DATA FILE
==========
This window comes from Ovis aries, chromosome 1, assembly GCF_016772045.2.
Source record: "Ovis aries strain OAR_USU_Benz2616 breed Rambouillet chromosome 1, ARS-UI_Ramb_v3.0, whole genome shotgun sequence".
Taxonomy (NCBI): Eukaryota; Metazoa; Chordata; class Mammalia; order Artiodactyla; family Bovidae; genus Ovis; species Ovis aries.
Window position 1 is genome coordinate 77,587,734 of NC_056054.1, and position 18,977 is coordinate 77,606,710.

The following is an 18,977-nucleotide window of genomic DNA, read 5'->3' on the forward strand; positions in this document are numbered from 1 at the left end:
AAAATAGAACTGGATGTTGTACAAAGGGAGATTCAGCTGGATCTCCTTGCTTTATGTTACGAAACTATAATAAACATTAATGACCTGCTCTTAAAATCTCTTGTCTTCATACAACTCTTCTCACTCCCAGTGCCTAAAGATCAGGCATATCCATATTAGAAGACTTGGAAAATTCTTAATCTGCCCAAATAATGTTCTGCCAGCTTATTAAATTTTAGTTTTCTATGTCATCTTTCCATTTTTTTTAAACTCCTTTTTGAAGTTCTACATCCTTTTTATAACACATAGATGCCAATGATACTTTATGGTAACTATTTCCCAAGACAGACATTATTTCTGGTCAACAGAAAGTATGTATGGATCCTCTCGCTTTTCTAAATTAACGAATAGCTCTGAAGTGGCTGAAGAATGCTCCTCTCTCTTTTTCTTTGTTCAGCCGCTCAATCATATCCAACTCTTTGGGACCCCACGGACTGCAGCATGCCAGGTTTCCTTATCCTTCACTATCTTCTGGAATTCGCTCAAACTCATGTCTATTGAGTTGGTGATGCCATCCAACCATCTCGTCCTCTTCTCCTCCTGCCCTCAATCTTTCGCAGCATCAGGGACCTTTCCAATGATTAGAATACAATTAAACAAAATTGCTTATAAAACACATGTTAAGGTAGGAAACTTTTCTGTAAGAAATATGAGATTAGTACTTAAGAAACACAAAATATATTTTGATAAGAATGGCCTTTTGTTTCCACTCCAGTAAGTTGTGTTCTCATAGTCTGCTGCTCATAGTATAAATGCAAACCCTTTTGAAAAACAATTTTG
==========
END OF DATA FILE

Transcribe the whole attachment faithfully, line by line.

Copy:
This window comes from Ovis aries, chromosome 1, assembly GCF_016772045.2.
Source record: "Ovis aries strain OAR_USU_Benz2616 breed Rambouillet chromosome 1, ARS-UI_Ramb_v3.0, whole genome shotgun sequence".
Taxonomy (NCBI): Eukaryota; Metazoa; Chordata; class Mammalia; order Artiodactyla; family Bovidae; genus Ovis; species Ovis aries.
Window position 1 is genome coordinate 77,587,734 of NC_056054.1, and position 18,977 is coordinate 77,606,710.

The following is an 18,977-nucleotide window of genomic DNA, read 5'->3' on the forward strand; positions in this document are numbered from 1 at the left end:
AAAATAGAACTGGATGTTGTACAAAGGGAGATTCAGCTGGATCTCCTTGCTTTATGTTACGAAACTATAATAAACATTAATGACCTGCTCTTAAAATCTCTTGTCTTCATACAACTCTTCTCACTCCCAGTGCCTAAAGATCAGGCATATCCATATTAGAAGACTTGGAAAATTCTTAATCTGCCCAAATAATGTTCTGCCAGCTTATTAAATTTTAGTTTTCTATGTCATCTTTCCATTTTTTTTAAACTCCTTTTTGAAGTTCTACATCCTTTTTATAACACATAGATGCCAATGATACTTTATGGTAACTATTTCCCAAGACAGACATTATTTCTGGTCAACAGAAAGTATGTATGGATCCTCTCGCTTTTCTAAATTAACGAATAGCTCTGAAGTGGCTGAAGAATGCTCCTCTCTCTTTTTCTTTGTTCAGCCGCTCAATCATATCCAACTCTTTGGGACCCCACGGACTGCAGCATGCCAGGTTTCCTTATCCTTCACTATCTTCTGGAATTCGCTCAAACTCATGTCTATTGAGTTGGTGATGCCATCCAACCATCTCGTCCTCTTCTCCTCCTGCCCTCAATCTTTCGCAGCATCAGGGACCTTTCCAATGATTAGAATACAATTAAACAAAATTGCTTATAAAACACATGTTAAGGTAGGAAACTTTTCTGTAAGAAATATGAGATTAGTACTTAAGAAACACAAAATATATTTTGATAAGAATGGCCTTTTGTTTCCACTCCAGTAAGTTGTGTTCTCATAGTCTGCTGCTCATAGTATAAATGCAAACCCTTTTGAAAAACAATTTTG